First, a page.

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KLM Jets: Doubling viewing-distance without LOD-ing or performance-drop

by Tomas Sala on 09/29/15 02:22:00 pm   Featured Blogs

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The following blog post, unless otherwise noted, was written by a member of Gamasutra’s community.
The thoughts and opinions expressed are those of the writer and not Gamasutra or its parent company.

 

Endlessly generated levels  aren’t exactly a rare  science to build these days. However, having a vivid world, with tons of moving objects and complete custom chunk design that also has to run on low-end mobile devices, often proves more challenging than initially anticipated. In this post, one of our most experienced developers, Michiel Frankfort, explains how we tackled this for KLM Jets , Papercraft Air-O-Batics.

This is a re-post from a post by Michiel Frankfort who is a senior developer at our studio Little Chicken Game Company, (http://www.littlechicken.nl)

I think it’s pretty impressive: A brand new smartphone with Android 4.1 or higher, packing a dual-core chip with 512 of RAM… at only 89,- euros. Where I’m from, two iDevice cables cost more than that. But of course these ‘new’ smartphones look ‘supportive’ on paper, but in reality they use outdated and insufficient hardware.   So that means there are a lot of Android devices out there that don’t perform anywhere near as well for games as one would expect.  This comes with great dilemmas and potential problems for mobile games developers.

It is possible to exclude devices based on dpi-, screen size-, OS- and a few other settings. Unfortunately, this is simply not enough to exclude ‘slow’ devices. You can handpick and exclude devices, but there are literally hundreds of Android devices matching any OS- or screen filter we put up. Each supported device usually comes with multiple versions, resulting in an ever growing 1600+ supported device-list for any of our games. Handpicking these devices by individually testing/researching its supportive capabilities is simply too much work. Additionally you really don’t want to exclude too many devices as that is limiting the potential audience for your game.

In order to support the vast range of low- to high-end smartphones, there are usually three camps:

  • Don’t go 3D: By sticking to 2D gameplay it's much easier to produce a good performing game, but usually requires a significant amount of RAM when dealing with a lot of 2D-content.
  • Ignore cheap devices: “If you can’t afford an expensive smartphone, you will most likely not pay for our game anyway…” could have been a quote of some manager somewhere. ;-)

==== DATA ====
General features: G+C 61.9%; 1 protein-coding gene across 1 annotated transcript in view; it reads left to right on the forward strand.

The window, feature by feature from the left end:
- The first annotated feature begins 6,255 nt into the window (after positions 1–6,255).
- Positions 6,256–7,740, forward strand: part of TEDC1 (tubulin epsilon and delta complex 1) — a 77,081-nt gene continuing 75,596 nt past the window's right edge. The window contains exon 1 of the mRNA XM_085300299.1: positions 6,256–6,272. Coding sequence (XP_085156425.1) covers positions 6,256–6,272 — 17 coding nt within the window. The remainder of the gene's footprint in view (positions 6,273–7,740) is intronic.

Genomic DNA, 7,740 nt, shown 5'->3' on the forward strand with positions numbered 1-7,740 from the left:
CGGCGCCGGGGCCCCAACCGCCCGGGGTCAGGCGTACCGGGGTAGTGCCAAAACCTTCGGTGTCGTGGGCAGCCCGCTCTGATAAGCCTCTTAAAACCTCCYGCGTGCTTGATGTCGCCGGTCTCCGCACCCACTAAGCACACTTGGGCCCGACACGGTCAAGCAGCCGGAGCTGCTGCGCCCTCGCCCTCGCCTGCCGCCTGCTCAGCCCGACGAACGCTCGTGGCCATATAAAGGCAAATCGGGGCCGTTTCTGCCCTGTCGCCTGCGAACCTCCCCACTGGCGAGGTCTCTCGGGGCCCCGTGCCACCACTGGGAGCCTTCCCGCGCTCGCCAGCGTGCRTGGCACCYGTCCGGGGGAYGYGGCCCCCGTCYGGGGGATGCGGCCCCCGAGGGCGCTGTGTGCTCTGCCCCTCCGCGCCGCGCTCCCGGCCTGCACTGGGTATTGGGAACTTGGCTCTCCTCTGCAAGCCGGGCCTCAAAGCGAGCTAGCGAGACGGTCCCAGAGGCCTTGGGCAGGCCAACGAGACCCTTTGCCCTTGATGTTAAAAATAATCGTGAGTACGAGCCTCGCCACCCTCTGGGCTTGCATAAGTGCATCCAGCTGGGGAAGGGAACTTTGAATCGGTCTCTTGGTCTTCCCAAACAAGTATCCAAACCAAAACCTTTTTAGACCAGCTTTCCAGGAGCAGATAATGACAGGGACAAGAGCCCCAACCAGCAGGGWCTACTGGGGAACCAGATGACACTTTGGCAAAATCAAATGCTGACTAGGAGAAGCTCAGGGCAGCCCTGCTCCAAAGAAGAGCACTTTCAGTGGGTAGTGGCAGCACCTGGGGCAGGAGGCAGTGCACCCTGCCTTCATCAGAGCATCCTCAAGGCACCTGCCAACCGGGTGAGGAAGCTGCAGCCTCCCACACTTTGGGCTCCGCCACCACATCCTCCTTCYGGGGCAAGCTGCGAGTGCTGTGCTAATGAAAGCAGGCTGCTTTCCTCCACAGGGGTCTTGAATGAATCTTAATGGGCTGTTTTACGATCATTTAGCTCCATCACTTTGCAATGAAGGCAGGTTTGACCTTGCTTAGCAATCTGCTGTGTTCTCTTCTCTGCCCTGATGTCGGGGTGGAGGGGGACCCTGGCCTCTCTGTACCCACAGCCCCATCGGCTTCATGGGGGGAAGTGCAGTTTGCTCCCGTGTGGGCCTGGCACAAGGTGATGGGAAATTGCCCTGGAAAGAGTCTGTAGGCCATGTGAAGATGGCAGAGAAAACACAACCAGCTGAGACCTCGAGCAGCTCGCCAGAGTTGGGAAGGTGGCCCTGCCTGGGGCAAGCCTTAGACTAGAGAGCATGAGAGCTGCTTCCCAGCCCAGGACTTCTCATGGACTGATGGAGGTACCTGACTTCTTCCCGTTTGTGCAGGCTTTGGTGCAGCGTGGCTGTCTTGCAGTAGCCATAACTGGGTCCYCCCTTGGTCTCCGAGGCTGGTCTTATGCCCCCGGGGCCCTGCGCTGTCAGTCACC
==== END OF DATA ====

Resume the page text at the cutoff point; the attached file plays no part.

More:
• Stick with 3D, but strip the wold of any small detail and stylize it.

For our game we chose neither of these options and decided to go full 3D with a lot of detail. Here's the trailer with some gameplay footage at the end showing the game.

 

 

 

In order to quick-win a lot of performance we figured a reduction in draw distance significantly reduced shader calculations, pixel-fillrate, drawcalls and triangle count. After reducing the camera draw distance to such a level that the performance became acceptable on these low-end devices, it became apparent the game  and the ability to correctly navigate it by the player were severely compromised. For the first release we then used a combination of these fairly common  techniques to keep the game playable on low-spec devices 

But recently, we added New York City as new content. Very cool to build and play, but it became apparent that even the highest of ‘playable’ drawing-distance wasn’t enough to make you feel like you were flying through a big city. Massive camera-fog and Skyscrapers popping in relatively nearby isn’t exactly the feel we we’re aiming for.

Conclusion: we needed more drawing-distance, no matter if you were using a low-end or high-end smartphone.

An old and proven method to accomplish this is by LOD-ing. Level-Of-Detail is a technique that draws low-poly models, low-res textures and cheap shaders further away from the camera. The only problem is that the models in our game are as low-poly as we can get them and most shaders are already lightweight straightforward lightmapped/vertex shaders. Besides, further optimizing the art required a lot of work and time we did not have.  In other words: not much headroom there. Just stripping away unnecessary details helped and our level(chunk)-designers took the effort to balance-out drawcalls among areas in order to iron-out spikes and hiccups in performance. Meanwhile, me and my colleagues turned the game inside-out with Unity3D deep-profiler (see Mark Bouwman’s blogpost here) to reduce memory- and CPU spikes. These two optimizations where needed to apply a new and awesome trick, used by many proprietary high end game-engines: Extended Low Resolution Rendering

Extended Low Resolution Rendering

This is in principle a very simple idea: Instead of rendering everything in full resolution, why not render x-percentage of objects in the background in a lower resolution? This would save a lot of performance, because it reduces pixel-fill-rate and a ton of per-pixel shader-computations. For example, you could reduce your drawing-distance with 30% and use this circa 30% of gained performance on a low-resolution extension of your drawings-distance, effectively increasing drawing-distance, but roughly at the same performance costs.

Extended low res rendering